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does anyone know about a open source expert system? actually, I'm rather interested in calling its inferential engine from C#.

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6 Answers 6

I went through the same process, about a year ago, trying to find a good .Net system for this. I recall finding a few decent engines, but they were all too general, and required too many assumptions.

In the end I found that writing my own system was pretty easy to do, and it did exactly what I wanted it to, without any extra bull to make it work with some abstract generalized engine.

It might help to know what your intended use is.

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Can you disclose it ? I mean your inference engine's source code. –  menjaraz Dec 17 '11 at 12:31
    
Unfortunately no... but really my engine was very specific to my use case and probably couldn't be reused. It wasn't generalized, which was the point of my response. Instead of using a generalized framework it's often easier to figure out exactly what you need your system to do and roll some code for it. Depends on how complex your requirements are. –  Troy Howard Mar 22 '12 at 18:50
    
Thank you for answering. –  menjaraz Mar 23 '12 at 4:51

Take a look at CLIPS -- it is coded in C.

There's more info on CLIPS at Wikipedia.

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Both CLIPS and JESS are already mentioned in other answers, so I will supply this link to CLIPS versus JESS: http://www.comp.lancs.ac.uk/~kristof/research/notes/clipsvsjess/

It was written June 4, 1999, and at that time the advantage was clearly with CLIPS.

If you don't want to read it all, here are the conclusions:

Chapter 3 The conclusions

Both CLIPS and JESS are products with a large support on the internet, but CLIPS seems to have a broader audience, probably because it exists longer. This difference in age results in the CLIPS package being more stable and complete, while JESS users will still experience some minor bugs. JESS is constantly updated and the author, Ernest Friedman-Hill, has been very responsive to user/developer feedback and regularly puts out new releases and bug fixes.

Nowadays, the choice between JESS and CLIPS depends on the application. If it is web-based or should reside in applet-form, the choice of JESS is a very logical one (which is even supported by the authors of CLIPS). For the more classic applications, CLIPS will probably be chosen because of its reputation of being more stable and having more support.

The future of JESS depends highly on the evolution of the web, the Java programming language and its own future stability. These three conditions make that there is a great possibility that JESS will become more popular and more frequently used. Especially the object-oriented possibilities and the easy integration into Java code makes JESS’ future very promising.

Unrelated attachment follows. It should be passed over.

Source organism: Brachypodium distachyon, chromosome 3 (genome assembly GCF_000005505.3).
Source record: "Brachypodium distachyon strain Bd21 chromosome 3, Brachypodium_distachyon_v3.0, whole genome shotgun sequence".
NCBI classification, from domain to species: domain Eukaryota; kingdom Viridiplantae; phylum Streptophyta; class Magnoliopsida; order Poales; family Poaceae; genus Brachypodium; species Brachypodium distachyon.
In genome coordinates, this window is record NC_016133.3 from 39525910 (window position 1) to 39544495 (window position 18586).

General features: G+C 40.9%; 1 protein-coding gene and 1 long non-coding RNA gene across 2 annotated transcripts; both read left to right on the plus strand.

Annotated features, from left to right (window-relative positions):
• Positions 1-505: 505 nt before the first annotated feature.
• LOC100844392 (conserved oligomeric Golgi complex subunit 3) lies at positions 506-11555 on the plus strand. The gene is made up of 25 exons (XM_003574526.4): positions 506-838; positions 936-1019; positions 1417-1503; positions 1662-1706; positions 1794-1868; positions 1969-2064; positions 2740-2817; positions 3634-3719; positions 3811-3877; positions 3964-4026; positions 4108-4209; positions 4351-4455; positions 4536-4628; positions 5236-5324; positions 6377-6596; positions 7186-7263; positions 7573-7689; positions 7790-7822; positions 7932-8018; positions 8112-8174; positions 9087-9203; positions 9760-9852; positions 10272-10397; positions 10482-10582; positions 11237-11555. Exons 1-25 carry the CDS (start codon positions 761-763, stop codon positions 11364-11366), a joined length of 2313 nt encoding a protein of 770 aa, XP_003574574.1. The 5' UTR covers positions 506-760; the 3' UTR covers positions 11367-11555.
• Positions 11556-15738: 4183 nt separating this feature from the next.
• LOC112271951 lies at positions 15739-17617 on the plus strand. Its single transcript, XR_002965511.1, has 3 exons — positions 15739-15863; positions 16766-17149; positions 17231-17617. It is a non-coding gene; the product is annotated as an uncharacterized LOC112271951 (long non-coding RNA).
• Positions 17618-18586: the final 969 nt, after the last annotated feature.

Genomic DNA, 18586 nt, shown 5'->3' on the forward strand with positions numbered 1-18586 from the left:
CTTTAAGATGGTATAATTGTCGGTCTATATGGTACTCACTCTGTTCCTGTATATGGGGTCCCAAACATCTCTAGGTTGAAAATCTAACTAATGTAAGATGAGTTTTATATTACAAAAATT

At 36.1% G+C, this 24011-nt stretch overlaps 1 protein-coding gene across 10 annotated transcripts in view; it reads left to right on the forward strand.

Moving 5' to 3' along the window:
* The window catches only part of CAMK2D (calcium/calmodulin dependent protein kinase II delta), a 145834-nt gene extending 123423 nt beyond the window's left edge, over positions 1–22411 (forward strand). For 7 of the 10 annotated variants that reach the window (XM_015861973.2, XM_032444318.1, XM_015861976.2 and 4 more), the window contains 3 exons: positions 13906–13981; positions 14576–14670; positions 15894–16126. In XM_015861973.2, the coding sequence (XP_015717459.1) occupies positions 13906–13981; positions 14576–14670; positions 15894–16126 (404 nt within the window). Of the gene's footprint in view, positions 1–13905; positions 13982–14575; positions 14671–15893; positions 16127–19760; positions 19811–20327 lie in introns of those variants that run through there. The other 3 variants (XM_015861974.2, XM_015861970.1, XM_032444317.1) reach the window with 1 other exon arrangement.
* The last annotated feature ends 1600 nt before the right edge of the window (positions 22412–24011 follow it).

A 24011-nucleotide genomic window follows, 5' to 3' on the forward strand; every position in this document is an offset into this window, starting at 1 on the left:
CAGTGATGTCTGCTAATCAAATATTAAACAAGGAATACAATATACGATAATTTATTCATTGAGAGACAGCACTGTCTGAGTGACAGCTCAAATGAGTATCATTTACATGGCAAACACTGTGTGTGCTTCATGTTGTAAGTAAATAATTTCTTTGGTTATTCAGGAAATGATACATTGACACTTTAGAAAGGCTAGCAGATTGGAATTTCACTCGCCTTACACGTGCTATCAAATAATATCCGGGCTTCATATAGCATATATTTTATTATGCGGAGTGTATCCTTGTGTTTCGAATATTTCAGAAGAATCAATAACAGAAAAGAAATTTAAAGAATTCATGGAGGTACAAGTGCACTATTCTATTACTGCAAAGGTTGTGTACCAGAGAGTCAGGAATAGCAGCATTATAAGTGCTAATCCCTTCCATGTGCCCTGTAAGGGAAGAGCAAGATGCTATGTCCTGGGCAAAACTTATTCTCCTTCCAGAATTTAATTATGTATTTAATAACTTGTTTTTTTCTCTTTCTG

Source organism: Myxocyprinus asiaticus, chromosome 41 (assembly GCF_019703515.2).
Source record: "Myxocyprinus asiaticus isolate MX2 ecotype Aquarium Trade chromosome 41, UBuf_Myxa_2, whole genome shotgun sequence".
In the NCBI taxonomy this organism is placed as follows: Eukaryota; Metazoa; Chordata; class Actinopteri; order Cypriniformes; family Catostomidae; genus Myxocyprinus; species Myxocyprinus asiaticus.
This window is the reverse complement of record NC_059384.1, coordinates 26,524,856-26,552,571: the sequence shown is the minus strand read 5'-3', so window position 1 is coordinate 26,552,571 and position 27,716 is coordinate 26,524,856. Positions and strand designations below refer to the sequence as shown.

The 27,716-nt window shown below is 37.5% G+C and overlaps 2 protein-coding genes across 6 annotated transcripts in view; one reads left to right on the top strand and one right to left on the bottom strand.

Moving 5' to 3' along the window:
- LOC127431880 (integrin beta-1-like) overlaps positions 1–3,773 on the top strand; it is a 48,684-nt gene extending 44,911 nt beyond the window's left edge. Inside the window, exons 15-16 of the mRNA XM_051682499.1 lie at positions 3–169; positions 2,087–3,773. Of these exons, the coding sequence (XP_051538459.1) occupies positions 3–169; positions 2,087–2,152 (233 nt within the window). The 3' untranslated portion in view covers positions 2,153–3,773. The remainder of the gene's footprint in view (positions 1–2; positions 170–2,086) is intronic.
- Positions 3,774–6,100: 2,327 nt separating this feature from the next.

CLIPS, on the other hand, is more likely to implement the new and sophisticated features first as they come out, since it still has the advantage in time. CLIPS has also various extensions and variants(like FuzzyCLIPS, AGENT CLIPS, DYNACLIPS, KnowExec, CAPE, PerlCLIPS, wxCLIPS and EHSIS to name a few) that give it an advantage with respect to support of methods like fuzzy logic and agents.

The multifunctional developing environment of CLIPS for operating systems that support windows is also an advantage, while JESS has just one window with two buttons (‘clear window’ and ‘quit’), without a menu. Figures 1 and 2 depict both environments.

To summarize, CLIPS is still more complete and stable than JESS, but this might change in the future, since the JESS package is being improved constantly. Besides that, JESS has also the property of using Java, which in the long run might prove to be a big advantage over CLIPS.

These links may also be of interest: http://en.wikipedia.org/wiki/CLIPS

Commercial & Freeware Expert System Shells http://www.kbsc.com/rulebase.html

Are there open source expert systems with reasoning capabilities?

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If you'd consider a rule-processing engine, JBoss Rules (also known as Drools) is the best that I know of. Open Source and free. It's written in Java, but designed for integration. You can incorporate objects in the rules and rule-base applications in your components. You can even build or modify rule-bases on the fly.

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AI::ExpertSystem::Advanced or AI::ExpertSystem::Simple is a Perl solution.

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You can try JESS, but it is Java-based. Amzilogic also provide a good platform.

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